On Thu, Apr 21, 2011 at 5:43 PM, Assaf Gordon <gor...@cshl.edu> wrote:
> Hi Peter,
>
> Peter Cock wrote, On 04/21/2011 11:00 AM:
>> Is there any built in way to control the Unix priority level (e.g.
>> nice or ionice) used to run tasks? I don't see anything on here,
>> but perhaps I'm looking in the wrong place:
>> https://bitbucket.org/galaxy/galaxy-central/wiki/Config/WebApplicationScaling
>>
>
> I've been experimenting with 'nice' as well (for other servers), and it
> seems the consensus is that 'nice' is broken.
>
> Linus puts it in a colorful way here: https://lwn.net/Articles/418739/
> "[...] Seriously. Nobody _ever_ does "nice make", unless they are seriously
> repressed beta-males (eg MIS people who get shouted at when they do
> system maintenance unless they hide in dark corners and don't get
> discovered). It just doesn't happen."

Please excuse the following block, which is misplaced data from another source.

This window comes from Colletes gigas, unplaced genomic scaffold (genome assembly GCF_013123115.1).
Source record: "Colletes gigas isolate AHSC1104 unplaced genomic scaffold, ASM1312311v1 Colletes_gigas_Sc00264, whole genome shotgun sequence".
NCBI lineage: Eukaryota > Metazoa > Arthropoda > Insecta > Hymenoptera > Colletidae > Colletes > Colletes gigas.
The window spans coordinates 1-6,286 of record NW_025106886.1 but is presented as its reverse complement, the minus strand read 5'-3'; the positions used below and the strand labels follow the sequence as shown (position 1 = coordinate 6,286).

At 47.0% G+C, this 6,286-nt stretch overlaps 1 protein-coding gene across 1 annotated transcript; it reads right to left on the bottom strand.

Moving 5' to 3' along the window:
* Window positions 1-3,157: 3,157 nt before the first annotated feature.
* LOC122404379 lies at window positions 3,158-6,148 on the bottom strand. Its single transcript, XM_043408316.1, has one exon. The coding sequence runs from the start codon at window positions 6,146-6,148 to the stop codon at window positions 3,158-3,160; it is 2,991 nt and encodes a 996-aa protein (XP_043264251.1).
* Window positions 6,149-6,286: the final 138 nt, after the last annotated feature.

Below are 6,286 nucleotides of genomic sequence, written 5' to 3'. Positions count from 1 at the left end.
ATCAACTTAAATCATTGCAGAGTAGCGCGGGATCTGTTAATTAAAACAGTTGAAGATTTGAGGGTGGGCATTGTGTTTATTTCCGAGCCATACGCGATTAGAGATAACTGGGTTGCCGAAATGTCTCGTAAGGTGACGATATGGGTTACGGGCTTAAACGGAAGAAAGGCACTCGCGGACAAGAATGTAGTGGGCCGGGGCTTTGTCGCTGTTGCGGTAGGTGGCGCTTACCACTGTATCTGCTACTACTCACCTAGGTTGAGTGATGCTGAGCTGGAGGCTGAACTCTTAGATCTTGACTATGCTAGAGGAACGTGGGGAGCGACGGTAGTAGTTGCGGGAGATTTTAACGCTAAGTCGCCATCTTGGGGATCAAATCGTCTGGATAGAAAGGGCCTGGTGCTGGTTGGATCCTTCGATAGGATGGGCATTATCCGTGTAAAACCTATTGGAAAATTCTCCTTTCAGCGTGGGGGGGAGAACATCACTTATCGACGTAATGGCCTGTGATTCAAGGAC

I know nice isn't perfect, but in the case of the sys admin setting
up Galaxy, we don't have the human laziness problem to overcome:
We could ensure all job tasks get run with nice 10 automatically,
without the Galaxy users having to do anything special.

> One recommended solution is to use "cgroups", which can control
> CPU, Disk I/O, Memory usage and network load, as explained here:
> http://broadcast.oreilly.com/2009/06/manage-your-performance-with-cgroups-and-projects.html
>
> With "cgroups" there will be no need to change anything in galaxy
> (just apply a cgroup to the galaxy user, or something similar).

Yes, but I want to treat the Galaxy webserver differently from
the compute jobs it launches.

> Unfortunately, "cgroups" requires a recent kernel, so it might not
> be applicable in your case.
>
> -gordon

Are you using cgroups on your Galaxy?

Peter
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